Why is Oxford, Britains most unaffordable spot?
There are two several reasons it did not grow nearly as much as many other comparable cities, and with large gaps between its spines of expansion, quite aprt from the constraints of rivers and marshes, after all many similar cities simply leapfrogged these constraints. Oxford did expans rapidl;y in the motor industry years but from a low base and as the historic centre was the service center in a lopsided and limited way.
Georgian and Regency terraces, so important a feature of many towns, are thinly represented in Oxford, presumably because of the city’s lack of economic growth, and the requirement at that time that dons remain unmarried and resident in college…
Until the development of North Oxford later in the century there was no suitable land available for the building of middle-class housing, and the middle classes remained in the centre or lived outside the city while working-class housing was concentrated in areas that were often low-lying, ill-drained, and subject to flooding.
It is a popular myth that dons drove the Victorian expansion of North Oxford, rather they slowed it down as a lack of a market led to its slow development.
It is a misconception that North Oxford grew up ‘when the dons were released from celibacy and became prolific’.By the time dons were allowed to marry, following the Royal Commission of 1877, a large part of North Oxford was already developed, and the movement of dons out of college was in any case a gradual process.
2. Plans taking 20 years
Things never change
The floodlands of the river Thames and Cherwell restricted development and made town planning, especially when traffic became heavier, extremely difficult. A town planning sub-committee set up by the council in 1921 submitted proposals from time to time, including a plan to connect South and East Oxford by road and bridge, but the first comprehensive survey of the city was conducted in 1931 by the Oxfordshire Regional Planning Advisory Committee, representing the county council and other planning authorities. That report was the first to anticipate the need for expansion to be controlled, and over the next forty years it was followed by a continual succession of surveys, inquiries, and reports, including the seminal Oxford Replanned (1948) of Dr. Thomas Sharp. There was some agreement on the need to control growth, to provide services for the population east of Magdalen Bridge, to complete the ring road…. There was no agreement over details: the city’s own proposals omitted the suggestion of Sharp and others for a relief-road across Christ Church meadow…The Minister of Local Government and Housing, however, insisted on the inclusion of reliefroads, thereby precipitating twenty years of proposals, counter-proposals, decisions, and reversals that at times made the city a national laughing-stock.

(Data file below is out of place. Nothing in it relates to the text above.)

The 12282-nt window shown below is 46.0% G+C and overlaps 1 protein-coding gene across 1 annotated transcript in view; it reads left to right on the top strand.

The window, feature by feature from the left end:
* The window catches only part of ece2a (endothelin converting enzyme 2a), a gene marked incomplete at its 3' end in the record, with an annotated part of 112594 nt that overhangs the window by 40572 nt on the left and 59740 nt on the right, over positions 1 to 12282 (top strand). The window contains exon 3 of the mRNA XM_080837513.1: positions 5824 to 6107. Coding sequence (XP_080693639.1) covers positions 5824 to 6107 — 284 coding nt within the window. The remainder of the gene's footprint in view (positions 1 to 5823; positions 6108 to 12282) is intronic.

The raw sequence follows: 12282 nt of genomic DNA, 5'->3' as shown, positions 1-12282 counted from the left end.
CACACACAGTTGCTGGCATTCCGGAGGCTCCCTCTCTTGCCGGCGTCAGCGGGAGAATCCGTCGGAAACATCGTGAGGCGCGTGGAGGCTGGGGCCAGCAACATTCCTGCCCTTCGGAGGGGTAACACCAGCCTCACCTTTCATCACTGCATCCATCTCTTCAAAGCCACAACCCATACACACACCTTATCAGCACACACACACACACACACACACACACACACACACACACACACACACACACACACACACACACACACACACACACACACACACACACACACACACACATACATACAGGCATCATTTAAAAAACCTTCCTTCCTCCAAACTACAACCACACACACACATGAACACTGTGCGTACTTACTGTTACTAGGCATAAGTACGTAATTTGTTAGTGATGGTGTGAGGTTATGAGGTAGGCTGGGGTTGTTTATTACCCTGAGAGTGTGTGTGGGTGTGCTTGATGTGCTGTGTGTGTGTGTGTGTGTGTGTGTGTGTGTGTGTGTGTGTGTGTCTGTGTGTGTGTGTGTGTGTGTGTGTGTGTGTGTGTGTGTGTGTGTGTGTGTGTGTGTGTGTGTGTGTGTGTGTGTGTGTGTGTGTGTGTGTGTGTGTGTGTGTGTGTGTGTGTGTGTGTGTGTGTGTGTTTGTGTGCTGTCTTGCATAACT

In terms of Sharp’s plans, this is probably his defining work. Certainly he developed an attachment to Oxford, moving his home and office there and remaining engaged in its planning issues for much of the rest of his life (particularly through a series of public inquiries on roads) ..
Sharp’s ‘Prefatory Note’ very explicitly recognised the political difficulties of preparing a plan for Oxford referring, for example, to ‘the internecine struggle which still goes on in Oxford’ (p.11). This became all too evident in 30 years of subsequent struggles of road proposals. It was clear also in competing ideas about how Oxford should evolve. Some argued that eastwards industrial expansion around Cowley should lead to the creation of a new civic and commercial centre and historic Oxford should become essentially a University quarter. Sharp opposed these ideas in typically forthright terms.
Described as ‘largely a work of preservation’ (although ‘one piece of surgery is required to relieve the city from a pressure on its spinal column which will otherwise paralyse it’) (p.16) the plan was, like Durham before, largely based upon an appreciation of its visual qualities…
The plan seems to have been effectively ignored, neither gaining approval nor rejection, or that, at least, was what Sharp subsequently asserted (Sharp, 1956).
Though we are thankful that Sharps Inner Ring Road was ultimately rejected he perhaps, like Holford in Cambridge, made the wrong call in seeking to deliberately throttle the scale of the city (right to a degree but throttled too much) not building a secondary city centre to take the pressure off the city core and not planning for an outer ring road, after all the key views were already protected either from low lying undevelopable water meadows or more long distance views from hills which were not threatened. One compares for example many of our historic cities with the late 19C and early 20C planned urban expansions by the pioneers of German Planning, which in some cities, such as the partially completed Sitte and Wagner plans for Vienna, are considered more important than the medieval cores. Of course continental cities had lots of land for expansion because of the demolition of star fort walls and fortresses. British cities defences were much smaller, because of the lack of threat of invasion, and as a result the image grew up of town and cities being set within and melding with the countryside which constrained it with an ‘Arcadian’ setting, cities being idealized as big villages. Whereas on the continent it was very much the city which expanded as a city.